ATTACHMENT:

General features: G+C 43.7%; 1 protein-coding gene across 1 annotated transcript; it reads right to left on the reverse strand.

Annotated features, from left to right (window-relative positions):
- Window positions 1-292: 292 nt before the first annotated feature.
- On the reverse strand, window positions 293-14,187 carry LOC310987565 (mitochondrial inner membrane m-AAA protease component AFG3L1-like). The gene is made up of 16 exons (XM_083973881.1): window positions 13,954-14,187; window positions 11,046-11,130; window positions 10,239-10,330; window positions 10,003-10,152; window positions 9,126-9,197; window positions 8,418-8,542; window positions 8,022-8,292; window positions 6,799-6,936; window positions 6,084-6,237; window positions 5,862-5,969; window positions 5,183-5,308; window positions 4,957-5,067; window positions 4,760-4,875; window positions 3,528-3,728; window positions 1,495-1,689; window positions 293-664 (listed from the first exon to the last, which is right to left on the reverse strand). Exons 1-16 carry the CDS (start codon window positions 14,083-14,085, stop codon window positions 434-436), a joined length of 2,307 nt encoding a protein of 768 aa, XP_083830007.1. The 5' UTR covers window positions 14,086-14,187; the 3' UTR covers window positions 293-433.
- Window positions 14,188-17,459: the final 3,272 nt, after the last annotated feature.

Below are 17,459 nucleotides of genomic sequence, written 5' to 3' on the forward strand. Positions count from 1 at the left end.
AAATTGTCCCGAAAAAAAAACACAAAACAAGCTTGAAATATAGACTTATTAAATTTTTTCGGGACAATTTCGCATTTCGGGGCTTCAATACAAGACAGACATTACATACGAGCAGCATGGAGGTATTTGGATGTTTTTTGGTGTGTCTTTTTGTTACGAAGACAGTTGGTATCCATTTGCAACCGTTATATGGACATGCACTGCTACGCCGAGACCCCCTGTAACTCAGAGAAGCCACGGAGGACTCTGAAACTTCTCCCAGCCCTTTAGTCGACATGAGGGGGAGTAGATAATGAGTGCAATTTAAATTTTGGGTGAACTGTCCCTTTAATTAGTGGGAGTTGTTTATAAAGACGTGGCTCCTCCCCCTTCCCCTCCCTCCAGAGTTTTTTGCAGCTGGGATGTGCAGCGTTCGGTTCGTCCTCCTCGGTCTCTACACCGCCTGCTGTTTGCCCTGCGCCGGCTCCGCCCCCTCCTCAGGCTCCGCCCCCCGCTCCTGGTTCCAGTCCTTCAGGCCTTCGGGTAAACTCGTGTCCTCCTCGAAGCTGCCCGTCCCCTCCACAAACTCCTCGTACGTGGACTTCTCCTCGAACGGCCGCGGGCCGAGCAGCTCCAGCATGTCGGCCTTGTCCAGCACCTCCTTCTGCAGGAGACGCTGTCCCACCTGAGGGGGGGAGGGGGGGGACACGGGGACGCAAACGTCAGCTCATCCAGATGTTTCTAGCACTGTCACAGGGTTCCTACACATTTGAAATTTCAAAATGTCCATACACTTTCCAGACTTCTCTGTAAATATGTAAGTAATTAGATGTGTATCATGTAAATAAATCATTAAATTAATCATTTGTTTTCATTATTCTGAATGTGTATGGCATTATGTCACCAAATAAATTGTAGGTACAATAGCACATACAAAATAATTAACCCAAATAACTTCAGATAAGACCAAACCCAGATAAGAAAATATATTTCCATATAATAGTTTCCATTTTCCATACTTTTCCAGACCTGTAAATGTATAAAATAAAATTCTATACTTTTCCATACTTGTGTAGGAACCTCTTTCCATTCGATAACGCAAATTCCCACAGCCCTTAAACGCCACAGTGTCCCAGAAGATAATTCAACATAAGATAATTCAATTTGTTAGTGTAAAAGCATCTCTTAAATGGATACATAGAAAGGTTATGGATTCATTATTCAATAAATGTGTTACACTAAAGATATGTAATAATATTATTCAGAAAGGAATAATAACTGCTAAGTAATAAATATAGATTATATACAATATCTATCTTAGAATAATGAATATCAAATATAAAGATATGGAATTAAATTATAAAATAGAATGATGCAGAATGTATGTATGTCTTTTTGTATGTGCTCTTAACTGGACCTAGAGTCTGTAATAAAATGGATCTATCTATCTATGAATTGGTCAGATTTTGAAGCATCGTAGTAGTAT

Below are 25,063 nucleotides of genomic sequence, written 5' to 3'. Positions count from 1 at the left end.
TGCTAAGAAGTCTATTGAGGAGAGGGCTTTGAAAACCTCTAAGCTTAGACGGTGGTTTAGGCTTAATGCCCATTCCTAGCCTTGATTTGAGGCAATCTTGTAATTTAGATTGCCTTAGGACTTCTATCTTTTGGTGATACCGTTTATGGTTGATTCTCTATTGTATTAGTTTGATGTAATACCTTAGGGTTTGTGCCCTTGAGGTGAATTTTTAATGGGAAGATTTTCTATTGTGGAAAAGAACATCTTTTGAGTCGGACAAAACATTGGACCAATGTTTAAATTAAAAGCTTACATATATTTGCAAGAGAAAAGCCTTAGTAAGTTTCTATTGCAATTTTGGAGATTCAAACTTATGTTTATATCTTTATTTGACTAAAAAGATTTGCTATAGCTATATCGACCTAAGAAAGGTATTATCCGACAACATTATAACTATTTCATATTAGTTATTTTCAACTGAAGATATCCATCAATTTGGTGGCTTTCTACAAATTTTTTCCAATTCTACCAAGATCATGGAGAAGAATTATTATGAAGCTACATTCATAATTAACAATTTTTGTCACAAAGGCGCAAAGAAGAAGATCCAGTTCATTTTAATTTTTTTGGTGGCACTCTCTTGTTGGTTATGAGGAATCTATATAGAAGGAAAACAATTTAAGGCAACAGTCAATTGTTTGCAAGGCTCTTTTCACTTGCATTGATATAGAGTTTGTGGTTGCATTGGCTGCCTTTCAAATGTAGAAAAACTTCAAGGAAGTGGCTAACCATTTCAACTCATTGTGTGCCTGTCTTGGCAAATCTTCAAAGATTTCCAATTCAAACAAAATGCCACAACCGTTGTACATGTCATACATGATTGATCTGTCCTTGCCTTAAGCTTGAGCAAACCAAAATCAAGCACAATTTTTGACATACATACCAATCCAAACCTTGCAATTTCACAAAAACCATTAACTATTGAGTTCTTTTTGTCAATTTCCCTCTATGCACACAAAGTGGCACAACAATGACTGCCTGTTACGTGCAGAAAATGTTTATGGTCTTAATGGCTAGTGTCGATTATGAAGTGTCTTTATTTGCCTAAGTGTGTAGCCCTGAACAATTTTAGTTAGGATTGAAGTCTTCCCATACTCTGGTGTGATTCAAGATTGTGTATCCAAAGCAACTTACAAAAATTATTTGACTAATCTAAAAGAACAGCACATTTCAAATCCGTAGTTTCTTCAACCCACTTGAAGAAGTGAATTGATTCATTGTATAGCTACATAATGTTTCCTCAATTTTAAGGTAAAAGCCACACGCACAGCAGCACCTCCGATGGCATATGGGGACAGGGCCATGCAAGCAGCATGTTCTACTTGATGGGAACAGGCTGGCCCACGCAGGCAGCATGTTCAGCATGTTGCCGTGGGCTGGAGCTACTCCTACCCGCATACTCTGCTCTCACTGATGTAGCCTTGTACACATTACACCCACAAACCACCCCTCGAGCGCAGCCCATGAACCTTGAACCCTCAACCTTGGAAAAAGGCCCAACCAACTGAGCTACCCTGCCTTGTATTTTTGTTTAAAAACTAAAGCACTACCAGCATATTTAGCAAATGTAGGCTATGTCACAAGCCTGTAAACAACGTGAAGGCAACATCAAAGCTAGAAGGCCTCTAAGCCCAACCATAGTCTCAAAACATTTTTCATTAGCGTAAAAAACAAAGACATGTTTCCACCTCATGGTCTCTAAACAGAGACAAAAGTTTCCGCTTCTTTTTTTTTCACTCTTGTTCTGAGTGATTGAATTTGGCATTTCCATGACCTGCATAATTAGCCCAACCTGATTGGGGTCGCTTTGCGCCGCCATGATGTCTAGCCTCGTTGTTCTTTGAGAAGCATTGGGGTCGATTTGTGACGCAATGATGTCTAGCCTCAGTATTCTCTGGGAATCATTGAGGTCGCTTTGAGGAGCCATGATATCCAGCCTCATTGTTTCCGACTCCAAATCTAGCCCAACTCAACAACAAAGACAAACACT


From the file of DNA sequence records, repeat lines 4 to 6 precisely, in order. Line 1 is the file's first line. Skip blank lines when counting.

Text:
- On the reverse strand, window positions 293-14,187 carry LOC310987565 (mitochondrial inner membrane m-AAA protease component AFG3L1-like). The gene is made up of 16 exons (XM_083973881.1): window positions 13,954-14,187; window positions 11,046-11,130; window positions 10,239-10,330; window positions 10,003-10,152; window positions 9,126-9,197; window positions 8,418-8,542; window positions 8,022-8,292; window positions 6,799-6,936; window positions 6,084-6,237; window positions 5,862-5,969; window positions 5,183-5,308; window positions 4,957-5,067; window positions 4,760-4,875; window positions 3,528-3,728; window positions 1,495-1,689; window positions 293-664 (listed from the first exon to the last, which is right to left on the reverse strand). Exons 1-16 carry the CDS (start codon window positions 14,083-14,085, stop codon window positions 434-436), a joined length of 2,307 nt encoding a protein of 768 aa, XP_083830007.1. The 5' UTR covers window positions 14,086-14,187; the 3' UTR covers window positions 293-433.
- Window positions 14,188-17,459: the final 3,272 nt, after the last annotated feature.

Below are 17,459 nucleotides of genomic sequence, written 5' to 3' on the forward strand. Positions count from 1 at the left end.